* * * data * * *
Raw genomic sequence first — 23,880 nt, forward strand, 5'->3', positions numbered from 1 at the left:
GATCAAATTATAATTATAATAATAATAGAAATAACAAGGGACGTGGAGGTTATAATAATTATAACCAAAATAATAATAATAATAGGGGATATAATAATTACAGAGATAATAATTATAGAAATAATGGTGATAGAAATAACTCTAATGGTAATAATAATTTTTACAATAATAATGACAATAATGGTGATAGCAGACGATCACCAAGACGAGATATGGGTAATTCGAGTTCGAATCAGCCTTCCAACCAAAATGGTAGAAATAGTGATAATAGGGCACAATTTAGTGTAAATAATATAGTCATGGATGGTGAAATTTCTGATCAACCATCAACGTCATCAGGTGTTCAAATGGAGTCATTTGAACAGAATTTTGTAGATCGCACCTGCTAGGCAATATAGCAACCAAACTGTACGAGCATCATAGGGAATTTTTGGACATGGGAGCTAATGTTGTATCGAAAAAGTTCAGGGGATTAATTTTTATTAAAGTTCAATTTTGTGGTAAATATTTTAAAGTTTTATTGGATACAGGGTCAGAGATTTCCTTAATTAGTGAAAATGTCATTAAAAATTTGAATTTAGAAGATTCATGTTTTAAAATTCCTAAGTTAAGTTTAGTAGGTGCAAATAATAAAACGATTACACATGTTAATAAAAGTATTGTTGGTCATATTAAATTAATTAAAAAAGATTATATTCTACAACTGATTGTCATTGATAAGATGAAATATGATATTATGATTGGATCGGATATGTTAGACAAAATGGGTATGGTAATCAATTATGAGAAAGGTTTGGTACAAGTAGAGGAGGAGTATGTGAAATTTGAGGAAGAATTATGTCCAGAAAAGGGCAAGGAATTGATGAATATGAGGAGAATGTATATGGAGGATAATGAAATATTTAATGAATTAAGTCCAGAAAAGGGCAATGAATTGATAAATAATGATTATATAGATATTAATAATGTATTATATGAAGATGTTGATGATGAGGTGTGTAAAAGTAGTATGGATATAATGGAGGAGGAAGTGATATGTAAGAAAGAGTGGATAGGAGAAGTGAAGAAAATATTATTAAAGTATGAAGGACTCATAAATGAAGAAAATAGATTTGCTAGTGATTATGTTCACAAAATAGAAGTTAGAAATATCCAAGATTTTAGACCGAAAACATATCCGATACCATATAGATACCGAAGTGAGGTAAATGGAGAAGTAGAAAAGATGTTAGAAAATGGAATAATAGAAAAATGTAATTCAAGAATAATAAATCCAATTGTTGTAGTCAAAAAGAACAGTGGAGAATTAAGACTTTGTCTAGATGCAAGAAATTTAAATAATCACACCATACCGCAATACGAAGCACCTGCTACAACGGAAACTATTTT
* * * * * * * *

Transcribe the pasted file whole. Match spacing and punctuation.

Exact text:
Raw genomic sequence first — 23,880 nt, forward strand, 5'->3', positions numbered from 1 at the left:
GATCAAATTATAATTATAATAATAATAGAAATAACAAGGGACGTGGAGGTTATAATAATTATAACCAAAATAATAATAATAATAGGGGATATAATAATTACAGAGATAATAATTATAGAAATAATGGTGATAGAAATAACTCTAATGGTAATAATAATTTTTACAATAATAATGACAATAATGGTGATAGCAGACGATCACCAAGACGAGATATGGGTAATTCGAGTTCGAATCAGCCTTCCAACCAAAATGGTAGAAATAGTGATAATAGGGCACAATTTAGTGTAAATAATATAGTCATGGATGGTGAAATTTCTGATCAACCATCAACGTCATCAGGTGTTCAAATGGAGTCATTTGAACAGAATTTTGTAGATCGCACCTGCTAGGCAATATAGCAACCAAACTGTACGAGCATCATAGGGAATTTTTGGACATGGGAGCTAATGTTGTATCGAAAAAGTTCAGGGGATTAATTTTTATTAAAGTTCAATTTTGTGGTAAATATTTTAAAGTTTTATTGGATACAGGGTCAGAGATTTCCTTAATTAGTGAAAATGTCATTAAAAATTTGAATTTAGAAGATTCATGTTTTAAAATTCCTAAGTTAAGTTTAGTAGGTGCAAATAATAAAACGATTACACATGTTAATAAAAGTATTGTTGGTCATATTAAATTAATTAAAAAAGATTATATTCTACAACTGATTGTCATTGATAAGATGAAATATGATATTATGATTGGATCGGATATGTTAGACAAAATGGGTATGGTAATCAATTATGAGAAAGGTTTGGTACAAGTAGAGGAGGAGTATGTGAAATTTGAGGAAGAATTATGTCCAGAAAAGGGCAAGGAATTGATGAATATGAGGAGAATGTATATGGAGGATAATGAAATATTTAATGAATTAAGTCCAGAAAAGGGCAATGAATTGATAAATAATGATTATATAGATATTAATAATGTATTATATGAAGATGTTGATGATGAGGTGTGTAAAAGTAGTATGGATATAATGGAGGAGGAAGTGATATGTAAGAAAGAGTGGATAGGAGAAGTGAAGAAAATATTATTAAAGTATGAAGGACTCATAAATGAAGAAAATAGATTTGCTAGTGATTATGTTCACAAAATAGAAGTTAGAAATATCCAAGATTTTAGACCGAAAACATATCCGATACCATATAGATACCGAAGTGAGGTAAATGGAGAAGTAGAAAAGATGTTAGAAAATGGAATAATAGAAAAATGTAATTCAAGAATAATAAATCCAATTGTTGTAGTCAAAAAGAACAGTGGAGAATTAAGACTTTGTCTAGATGCAAGAAATTTAAATAATCACACCATACCGCAATACGAAGCACCTGCTACAACGGAAACTATTTT